In this era of startups, forming a company has become a simplified process. With all sorts of benefits and compliances that is required to be compiled, one is ought to understand the difference between the Shareholders and Directors – the key persons upon whom the responsibility of running a company relies.
The basic difference is that Shareholders or Members means a person who is a subscriber to the memorandum of the company or is entered as a member in the Register of Members, or any person holding shares of the company as a beneficial owner in the records of a depository. Directors are the officers of the company, appointed to the board of the company by the shareholders who manage company’s affair.
Both Shareholders Directors and have different roles to play in order to run a company. While the former is the owner of the company, the latter is the manager of the company on behalf of the shareholders. One can assume the roles of both director and shareholders, or can also be only a director or shareholder of the company unless the articles otherwise provide.
The Board of directors is entrusted with complying legal formalities required and act in the best interest of the company whereas the shareholders are not involved in the day to day business or management of the company unless they form the part of the board. Power to make decision lies both in the directors ( for instance recommendation for declaration of dividend, calling for unpaid shares, consideration of directors report etc) and shareholders (like the appointment of directors, auditors, approval of financial statements, investment opportunities, issuing shares, etc.). In other words, the day to day operations depends on the directors. However, the crucial decisions can only be taken after the consent of the members.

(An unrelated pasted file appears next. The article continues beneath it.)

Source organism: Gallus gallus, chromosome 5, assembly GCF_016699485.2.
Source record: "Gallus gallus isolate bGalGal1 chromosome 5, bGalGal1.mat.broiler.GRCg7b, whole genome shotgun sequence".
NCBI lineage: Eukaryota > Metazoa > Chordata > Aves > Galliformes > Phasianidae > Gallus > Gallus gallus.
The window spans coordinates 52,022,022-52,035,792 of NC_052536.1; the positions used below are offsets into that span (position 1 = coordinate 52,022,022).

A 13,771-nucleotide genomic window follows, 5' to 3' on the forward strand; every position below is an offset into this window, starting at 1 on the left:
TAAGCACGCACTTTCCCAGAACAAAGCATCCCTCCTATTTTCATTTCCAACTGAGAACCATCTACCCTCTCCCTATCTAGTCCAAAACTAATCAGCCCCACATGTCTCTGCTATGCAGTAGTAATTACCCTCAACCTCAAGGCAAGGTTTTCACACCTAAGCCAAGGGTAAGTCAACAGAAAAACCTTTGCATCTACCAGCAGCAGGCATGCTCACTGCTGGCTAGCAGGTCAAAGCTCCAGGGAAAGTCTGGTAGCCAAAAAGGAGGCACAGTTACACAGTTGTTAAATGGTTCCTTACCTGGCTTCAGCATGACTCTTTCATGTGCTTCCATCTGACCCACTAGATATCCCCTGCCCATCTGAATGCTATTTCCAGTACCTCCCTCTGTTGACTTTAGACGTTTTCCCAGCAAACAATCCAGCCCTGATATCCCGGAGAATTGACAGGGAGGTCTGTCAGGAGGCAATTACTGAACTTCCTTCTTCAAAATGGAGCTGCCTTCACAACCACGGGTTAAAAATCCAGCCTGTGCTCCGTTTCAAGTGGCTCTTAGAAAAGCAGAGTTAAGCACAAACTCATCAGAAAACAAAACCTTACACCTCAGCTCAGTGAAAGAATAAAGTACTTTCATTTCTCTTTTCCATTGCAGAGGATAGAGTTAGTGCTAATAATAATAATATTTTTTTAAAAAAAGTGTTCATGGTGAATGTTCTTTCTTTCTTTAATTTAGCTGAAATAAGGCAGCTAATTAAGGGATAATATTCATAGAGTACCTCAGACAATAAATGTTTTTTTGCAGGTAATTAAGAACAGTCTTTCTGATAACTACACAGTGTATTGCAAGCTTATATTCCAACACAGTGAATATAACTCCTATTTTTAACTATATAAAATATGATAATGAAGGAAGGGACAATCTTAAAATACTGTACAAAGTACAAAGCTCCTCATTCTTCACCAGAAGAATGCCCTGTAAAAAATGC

The minimum number of directors for a Private company is 2, for Public Company is 3, for OPC is 1. The minimum number of shareholders required for a private company is 2 whereas for a public company is 7 and OPC can have only one member.
The responsibility to remove a director lies with that of the shareholders of the company but in case the directors attract any provisions as stated in Section 164 of the Companies Act 2013, they are responsible to disclose the particulars of their disqualifications and vacate the office. The shareholders of the company cannot be removed from the company except by the order of any judicial or quasi-judicial bodies like NCLT. However, the shareholders, at their own discretion, transfer their shares to others.
There is also parity in regard to receipt of money from a company. While the shareholders are entitled to receive part of profits as dividend, directors are entitled to receive remuneration and sitting fees from the company or any other fees as provided to them for services provided in any other capacity.
Thus, Shareholders and the Directors are an integral part that is responsible for the successful running of the company. Their relationship is a complex as both are mutually dependant on each other. Hence, transparency is required to be maintained. Both should go hand in hand for the benefit of the organization as a whole.
This article was drafted with the help of inputs provided by Itei Agarwal from our Corporate Law Team. If you have any queries feel free to drop a line at email@example.com.